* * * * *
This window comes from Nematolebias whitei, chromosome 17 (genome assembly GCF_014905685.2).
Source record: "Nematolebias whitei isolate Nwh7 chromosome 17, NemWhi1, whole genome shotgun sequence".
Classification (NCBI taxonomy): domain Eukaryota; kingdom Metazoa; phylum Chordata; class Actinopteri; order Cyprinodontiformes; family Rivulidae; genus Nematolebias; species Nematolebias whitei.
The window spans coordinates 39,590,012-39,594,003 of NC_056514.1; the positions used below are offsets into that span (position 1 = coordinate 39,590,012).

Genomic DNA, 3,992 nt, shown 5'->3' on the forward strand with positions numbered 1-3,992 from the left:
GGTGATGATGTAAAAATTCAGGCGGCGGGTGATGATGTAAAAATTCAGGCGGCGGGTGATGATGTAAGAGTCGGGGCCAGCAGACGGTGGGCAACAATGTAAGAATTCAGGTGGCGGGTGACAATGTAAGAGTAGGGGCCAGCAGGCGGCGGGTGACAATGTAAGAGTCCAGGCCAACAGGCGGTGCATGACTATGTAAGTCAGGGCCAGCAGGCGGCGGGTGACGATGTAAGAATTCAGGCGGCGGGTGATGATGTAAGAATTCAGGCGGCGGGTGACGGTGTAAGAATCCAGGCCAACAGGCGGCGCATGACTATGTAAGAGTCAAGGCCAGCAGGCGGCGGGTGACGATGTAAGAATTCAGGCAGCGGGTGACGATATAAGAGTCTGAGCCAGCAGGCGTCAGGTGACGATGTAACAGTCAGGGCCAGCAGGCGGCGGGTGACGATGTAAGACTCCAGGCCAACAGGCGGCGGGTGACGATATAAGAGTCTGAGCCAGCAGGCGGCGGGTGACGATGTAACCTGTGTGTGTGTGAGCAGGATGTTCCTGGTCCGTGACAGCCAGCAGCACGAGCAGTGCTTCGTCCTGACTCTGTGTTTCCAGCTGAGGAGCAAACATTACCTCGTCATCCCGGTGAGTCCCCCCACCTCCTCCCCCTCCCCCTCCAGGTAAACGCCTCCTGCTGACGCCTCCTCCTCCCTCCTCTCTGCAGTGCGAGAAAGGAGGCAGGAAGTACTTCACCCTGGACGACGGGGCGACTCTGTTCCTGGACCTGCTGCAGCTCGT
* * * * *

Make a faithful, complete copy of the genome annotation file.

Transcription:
This window comes from Nematolebias whitei, chromosome 17 (genome assembly GCF_014905685.2).
Source record: "Nematolebias whitei isolate Nwh7 chromosome 17, NemWhi1, whole genome shotgun sequence".
Classification (NCBI taxonomy): domain Eukaryota; kingdom Metazoa; phylum Chordata; class Actinopteri; order Cyprinodontiformes; family Rivulidae; genus Nematolebias; species Nematolebias whitei.
The window spans coordinates 39,590,012-39,594,003 of NC_056514.1; the positions used below are offsets into that span (position 1 = coordinate 39,590,012).

Genomic DNA, 3,992 nt, shown 5'->3' on the forward strand with positions numbered 1-3,992 from the left:
GGTGATGATGTAAAAATTCAGGCGGCGGGTGATGATGTAAAAATTCAGGCGGCGGGTGATGATGTAAGAGTCGGGGCCAGCAGACGGTGGGCAACAATGTAAGAATTCAGGTGGCGGGTGACAATGTAAGAGTAGGGGCCAGCAGGCGGCGGGTGACAATGTAAGAGTCCAGGCCAACAGGCGGTGCATGACTATGTAAGTCAGGGCCAGCAGGCGGCGGGTGACGATGTAAGAATTCAGGCGGCGGGTGATGATGTAAGAATTCAGGCGGCGGGTGACGGTGTAAGAATCCAGGCCAACAGGCGGCGCATGACTATGTAAGAGTCAAGGCCAGCAGGCGGCGGGTGACGATGTAAGAATTCAGGCAGCGGGTGACGATATAAGAGTCTGAGCCAGCAGGCGTCAGGTGACGATGTAACAGTCAGGGCCAGCAGGCGGCGGGTGACGATGTAAGACTCCAGGCCAACAGGCGGCGGGTGACGATATAAGAGTCTGAGCCAGCAGGCGGCGGGTGACGATGTAACCTGTGTGTGTGTGAGCAGGATGTTCCTGGTCCGTGACAGCCAGCAGCACGAGCAGTGCTTCGTCCTGACTCTGTGTTTCCAGCTGAGGAGCAAACATTACCTCGTCATCCCGGTGAGTCCCCCCACCTCCTCCCCCTCCCCCTCCAGGTAAACGCCTCCTGCTGACGCCTCCTCCTCCCTCCTCTCTGCAGTGCGAGAAAGGAGGCAGGAAGTACTTCACCCTGGACGACGGGGCGACTCTGTTCCTGGACCTGCTGCAGCTCGT